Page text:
With such history behind Irish pubs, is it any wonder that you'll come across loads of haunted pubs in Ireland?
Haunted Irish pubs from Dublin to Kerry and Donegal to Galway, are sure to be a fright fest this Halloween! Ghouls and goblins will be out to mess with your feet and make you tumble as you step up off your bar stool, and they might even be responsible for you spending a few extra bob behind the counter. The horror!
If you want to add a little fright to your Halloween scoops this year, why not visit one of these top Irish haunted pubs. What’s better than a pint on Halloween with some ghosts?
Renvyle House Hotel, Renvyle, Co Galway
Despite being burnt down by the IRA and then refurbished, the several ghosts of Renvyle House Hotel refuse to leave their old haunt here in Galway.
The famed poet W.B. Yeats was witness to some strange happenings - doors moving by themselves, groans, and bedsheets, and people being thrown out of their beds. And these ghosts have a touch of voyeurism as they’ve been spotted in the mirror by female guests who were undressing!
Kyteler's Inn, Kieran Street, Kilkenny, Co Kilkenny
This inn was named after Dame Alice Kyteler, known as ‘The Witch of Kilkenny' since this site was where her house once stood. After she outlived several wealthy husbands, accusations of wrongdoing and witchcraft arose.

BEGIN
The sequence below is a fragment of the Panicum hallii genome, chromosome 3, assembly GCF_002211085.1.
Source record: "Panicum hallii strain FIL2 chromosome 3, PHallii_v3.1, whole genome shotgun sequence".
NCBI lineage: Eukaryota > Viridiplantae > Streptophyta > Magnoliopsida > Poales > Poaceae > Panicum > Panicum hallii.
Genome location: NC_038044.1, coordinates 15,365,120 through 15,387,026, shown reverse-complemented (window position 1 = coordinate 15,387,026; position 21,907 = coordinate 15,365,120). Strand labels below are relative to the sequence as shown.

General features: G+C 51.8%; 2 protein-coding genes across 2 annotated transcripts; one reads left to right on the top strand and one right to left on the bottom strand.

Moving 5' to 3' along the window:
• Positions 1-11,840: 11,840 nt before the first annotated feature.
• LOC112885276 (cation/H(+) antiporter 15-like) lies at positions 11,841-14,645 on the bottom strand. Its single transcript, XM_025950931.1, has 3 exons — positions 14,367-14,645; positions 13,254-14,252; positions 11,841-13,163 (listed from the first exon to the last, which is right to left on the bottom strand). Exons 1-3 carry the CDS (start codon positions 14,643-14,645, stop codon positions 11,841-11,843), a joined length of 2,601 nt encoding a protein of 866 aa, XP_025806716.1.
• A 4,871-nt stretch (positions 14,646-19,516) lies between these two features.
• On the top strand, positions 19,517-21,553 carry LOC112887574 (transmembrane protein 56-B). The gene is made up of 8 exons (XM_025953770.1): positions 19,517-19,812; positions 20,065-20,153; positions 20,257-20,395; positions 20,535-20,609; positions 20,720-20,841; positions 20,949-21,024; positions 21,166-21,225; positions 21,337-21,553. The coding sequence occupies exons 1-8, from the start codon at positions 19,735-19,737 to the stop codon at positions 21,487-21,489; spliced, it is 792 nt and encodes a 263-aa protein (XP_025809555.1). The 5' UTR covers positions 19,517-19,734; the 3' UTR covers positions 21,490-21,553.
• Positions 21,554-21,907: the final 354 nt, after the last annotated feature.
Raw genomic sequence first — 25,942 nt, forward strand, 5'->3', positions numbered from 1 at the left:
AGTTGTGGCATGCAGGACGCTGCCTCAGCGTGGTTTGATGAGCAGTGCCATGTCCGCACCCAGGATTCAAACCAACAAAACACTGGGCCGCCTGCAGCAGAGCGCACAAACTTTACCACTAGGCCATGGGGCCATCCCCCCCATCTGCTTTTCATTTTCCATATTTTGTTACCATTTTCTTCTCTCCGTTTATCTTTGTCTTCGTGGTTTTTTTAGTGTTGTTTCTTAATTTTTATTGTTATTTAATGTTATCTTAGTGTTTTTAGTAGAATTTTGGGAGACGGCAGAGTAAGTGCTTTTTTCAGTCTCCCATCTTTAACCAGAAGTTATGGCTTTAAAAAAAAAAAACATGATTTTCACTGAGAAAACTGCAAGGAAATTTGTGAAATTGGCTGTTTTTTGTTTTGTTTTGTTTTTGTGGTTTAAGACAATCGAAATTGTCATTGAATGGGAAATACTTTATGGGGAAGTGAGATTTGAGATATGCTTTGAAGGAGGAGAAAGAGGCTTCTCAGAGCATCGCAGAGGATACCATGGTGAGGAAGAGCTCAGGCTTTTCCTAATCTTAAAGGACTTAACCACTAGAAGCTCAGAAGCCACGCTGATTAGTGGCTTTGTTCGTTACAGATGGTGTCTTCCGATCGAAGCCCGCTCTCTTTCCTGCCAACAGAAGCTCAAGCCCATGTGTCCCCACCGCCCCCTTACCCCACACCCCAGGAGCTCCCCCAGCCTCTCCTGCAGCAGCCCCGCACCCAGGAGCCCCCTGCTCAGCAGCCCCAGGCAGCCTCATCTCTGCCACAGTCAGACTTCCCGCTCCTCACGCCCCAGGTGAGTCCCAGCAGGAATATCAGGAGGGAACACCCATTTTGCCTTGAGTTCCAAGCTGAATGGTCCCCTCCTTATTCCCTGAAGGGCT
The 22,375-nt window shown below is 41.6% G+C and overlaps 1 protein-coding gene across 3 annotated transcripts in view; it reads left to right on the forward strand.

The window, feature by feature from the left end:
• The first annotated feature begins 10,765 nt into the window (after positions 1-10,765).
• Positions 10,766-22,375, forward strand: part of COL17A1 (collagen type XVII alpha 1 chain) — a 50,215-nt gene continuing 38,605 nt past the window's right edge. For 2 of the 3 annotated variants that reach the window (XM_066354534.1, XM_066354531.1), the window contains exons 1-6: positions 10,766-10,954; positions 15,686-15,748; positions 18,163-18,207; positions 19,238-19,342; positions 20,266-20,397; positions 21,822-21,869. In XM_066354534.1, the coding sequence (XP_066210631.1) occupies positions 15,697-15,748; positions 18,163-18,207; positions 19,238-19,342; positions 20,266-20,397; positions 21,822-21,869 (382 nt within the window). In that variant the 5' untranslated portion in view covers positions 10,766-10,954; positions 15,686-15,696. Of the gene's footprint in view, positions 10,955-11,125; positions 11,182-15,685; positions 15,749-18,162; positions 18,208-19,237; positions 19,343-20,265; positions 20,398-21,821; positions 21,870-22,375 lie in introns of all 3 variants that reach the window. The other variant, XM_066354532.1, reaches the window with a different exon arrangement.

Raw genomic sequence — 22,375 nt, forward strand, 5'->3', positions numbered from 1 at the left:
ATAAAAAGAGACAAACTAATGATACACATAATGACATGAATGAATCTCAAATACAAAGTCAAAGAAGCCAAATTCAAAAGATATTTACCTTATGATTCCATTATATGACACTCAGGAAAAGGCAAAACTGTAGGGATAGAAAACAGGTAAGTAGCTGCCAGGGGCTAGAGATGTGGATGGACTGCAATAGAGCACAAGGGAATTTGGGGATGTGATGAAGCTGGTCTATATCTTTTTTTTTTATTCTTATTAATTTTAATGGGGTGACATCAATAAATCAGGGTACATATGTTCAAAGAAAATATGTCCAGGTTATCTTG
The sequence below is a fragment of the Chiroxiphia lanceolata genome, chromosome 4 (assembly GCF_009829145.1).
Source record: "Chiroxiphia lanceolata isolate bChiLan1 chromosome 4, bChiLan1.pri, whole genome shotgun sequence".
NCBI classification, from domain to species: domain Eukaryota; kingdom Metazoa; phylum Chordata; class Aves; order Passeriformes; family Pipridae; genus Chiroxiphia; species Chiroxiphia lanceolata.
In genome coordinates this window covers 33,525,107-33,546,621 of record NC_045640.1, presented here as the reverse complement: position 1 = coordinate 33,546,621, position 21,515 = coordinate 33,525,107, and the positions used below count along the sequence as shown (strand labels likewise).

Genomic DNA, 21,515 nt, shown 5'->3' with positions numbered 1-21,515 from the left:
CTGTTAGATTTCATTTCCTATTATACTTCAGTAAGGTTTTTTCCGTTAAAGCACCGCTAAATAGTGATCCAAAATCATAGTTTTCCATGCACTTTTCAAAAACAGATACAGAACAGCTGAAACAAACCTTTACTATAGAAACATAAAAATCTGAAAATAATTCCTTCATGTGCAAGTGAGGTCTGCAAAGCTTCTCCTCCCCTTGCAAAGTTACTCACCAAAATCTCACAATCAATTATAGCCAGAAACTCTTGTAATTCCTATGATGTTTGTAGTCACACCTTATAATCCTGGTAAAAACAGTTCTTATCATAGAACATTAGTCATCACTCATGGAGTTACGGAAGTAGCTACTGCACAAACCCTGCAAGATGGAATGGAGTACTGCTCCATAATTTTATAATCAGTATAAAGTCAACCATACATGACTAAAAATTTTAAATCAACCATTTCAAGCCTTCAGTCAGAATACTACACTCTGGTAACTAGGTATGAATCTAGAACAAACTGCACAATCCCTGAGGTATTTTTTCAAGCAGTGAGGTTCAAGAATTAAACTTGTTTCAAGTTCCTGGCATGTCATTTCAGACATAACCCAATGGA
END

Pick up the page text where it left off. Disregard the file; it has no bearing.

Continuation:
She beat the charges but Alice’s servant Petronella was burned at the stake. Some believe it is Petronella who now haunts the inn, while others believe it is Dame Alice herself.
The Brazen Head, 20 Lower Bridge Street, Dublin
What would a pint in Dublin’s oldest pub be without a ghost or two for company? The spot, though it is not the original building, was used by “Bold” Robert Emmet for meetings. He was hanged in 1803 but still reportedly visits the Brazen Head in ghost form, resorting to his place in the corner and looking out for enemies.
Bull and Castle, Lord Edward Street, Dublin
This birthplace of poet James Clarence Mangan (1803), who was best known for his “Róisín Dubh,” is said to still be haunted by Mangan. Mangan died of cholera in 1849. When Mangan’s ghost drops into the Castle Inn the temperature is said to dip and the mood darkens.
Kavanagh's ("The Gravediggers"), Glasnevin, Dublin
Surely a pub next to a cemetery won’t be without its own ghosts! Kavanagh’s, also known as ‘The Gravediggers’ due to its location near Prospect Cemetery, originated in 1833 and was named for former landlord John Kavanagh, who fathered 25 children.
An observed tradition at this pub is to order a pint by throwing a shovel of earth from the cemetery against the pub’s wall. The site is said to be frequented by an older man in old-fashioned tweeds who sits and enjoys a pint until he disappears without a trace.
H/T: Irish Independent.
* Originally published in 2011. Updated in 2021.